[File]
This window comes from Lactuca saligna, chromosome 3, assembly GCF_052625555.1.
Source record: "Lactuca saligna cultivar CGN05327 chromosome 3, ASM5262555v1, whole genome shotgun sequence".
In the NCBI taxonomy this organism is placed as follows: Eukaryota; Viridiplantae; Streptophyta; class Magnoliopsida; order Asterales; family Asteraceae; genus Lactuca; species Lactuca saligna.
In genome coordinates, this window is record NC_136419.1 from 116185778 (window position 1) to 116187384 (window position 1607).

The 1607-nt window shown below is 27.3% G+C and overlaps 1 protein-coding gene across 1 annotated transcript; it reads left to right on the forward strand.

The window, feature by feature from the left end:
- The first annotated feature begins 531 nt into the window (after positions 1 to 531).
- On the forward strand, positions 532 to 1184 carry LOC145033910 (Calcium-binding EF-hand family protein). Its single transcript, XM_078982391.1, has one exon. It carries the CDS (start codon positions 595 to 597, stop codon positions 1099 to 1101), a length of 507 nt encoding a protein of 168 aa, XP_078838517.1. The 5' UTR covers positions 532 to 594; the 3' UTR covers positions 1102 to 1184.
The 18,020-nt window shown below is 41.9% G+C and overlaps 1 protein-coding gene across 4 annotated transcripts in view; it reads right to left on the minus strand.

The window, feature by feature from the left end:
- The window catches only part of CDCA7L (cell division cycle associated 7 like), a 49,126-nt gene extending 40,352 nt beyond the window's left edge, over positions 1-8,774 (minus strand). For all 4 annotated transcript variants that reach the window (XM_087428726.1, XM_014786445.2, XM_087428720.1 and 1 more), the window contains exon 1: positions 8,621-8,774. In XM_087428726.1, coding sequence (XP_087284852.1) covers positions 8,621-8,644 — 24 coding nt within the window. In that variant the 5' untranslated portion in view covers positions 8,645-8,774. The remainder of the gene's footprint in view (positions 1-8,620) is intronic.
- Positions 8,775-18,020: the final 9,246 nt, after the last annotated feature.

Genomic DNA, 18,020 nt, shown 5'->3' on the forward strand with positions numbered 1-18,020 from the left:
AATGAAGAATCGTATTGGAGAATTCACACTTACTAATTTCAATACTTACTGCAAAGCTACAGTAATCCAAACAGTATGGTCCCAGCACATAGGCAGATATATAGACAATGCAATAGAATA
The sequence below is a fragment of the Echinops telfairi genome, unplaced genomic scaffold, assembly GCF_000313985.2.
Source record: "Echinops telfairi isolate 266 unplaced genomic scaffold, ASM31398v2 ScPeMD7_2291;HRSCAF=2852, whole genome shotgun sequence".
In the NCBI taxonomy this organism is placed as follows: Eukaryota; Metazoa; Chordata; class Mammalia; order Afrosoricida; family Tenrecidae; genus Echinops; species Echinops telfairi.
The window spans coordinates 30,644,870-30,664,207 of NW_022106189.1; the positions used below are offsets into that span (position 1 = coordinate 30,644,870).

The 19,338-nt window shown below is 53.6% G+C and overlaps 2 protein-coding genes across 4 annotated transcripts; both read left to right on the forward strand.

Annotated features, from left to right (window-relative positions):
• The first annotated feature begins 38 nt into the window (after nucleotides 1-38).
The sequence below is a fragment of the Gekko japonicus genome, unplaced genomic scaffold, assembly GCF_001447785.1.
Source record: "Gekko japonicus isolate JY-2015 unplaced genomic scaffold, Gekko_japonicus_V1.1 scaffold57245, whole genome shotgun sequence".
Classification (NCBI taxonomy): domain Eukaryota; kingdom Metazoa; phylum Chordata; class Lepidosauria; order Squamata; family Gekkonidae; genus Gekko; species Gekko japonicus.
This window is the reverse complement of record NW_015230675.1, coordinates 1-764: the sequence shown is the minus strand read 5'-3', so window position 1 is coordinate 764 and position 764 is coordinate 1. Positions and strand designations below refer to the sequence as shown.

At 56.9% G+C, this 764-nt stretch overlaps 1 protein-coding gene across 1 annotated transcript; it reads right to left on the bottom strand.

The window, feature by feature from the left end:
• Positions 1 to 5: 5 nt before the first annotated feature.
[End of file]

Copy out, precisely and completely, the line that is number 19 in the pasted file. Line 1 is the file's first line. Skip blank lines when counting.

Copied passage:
The 19,338-nt window shown below is 53.6% G+C and overlaps 2 protein-coding genes across 4 annotated transcripts; both read left to right on the forward strand.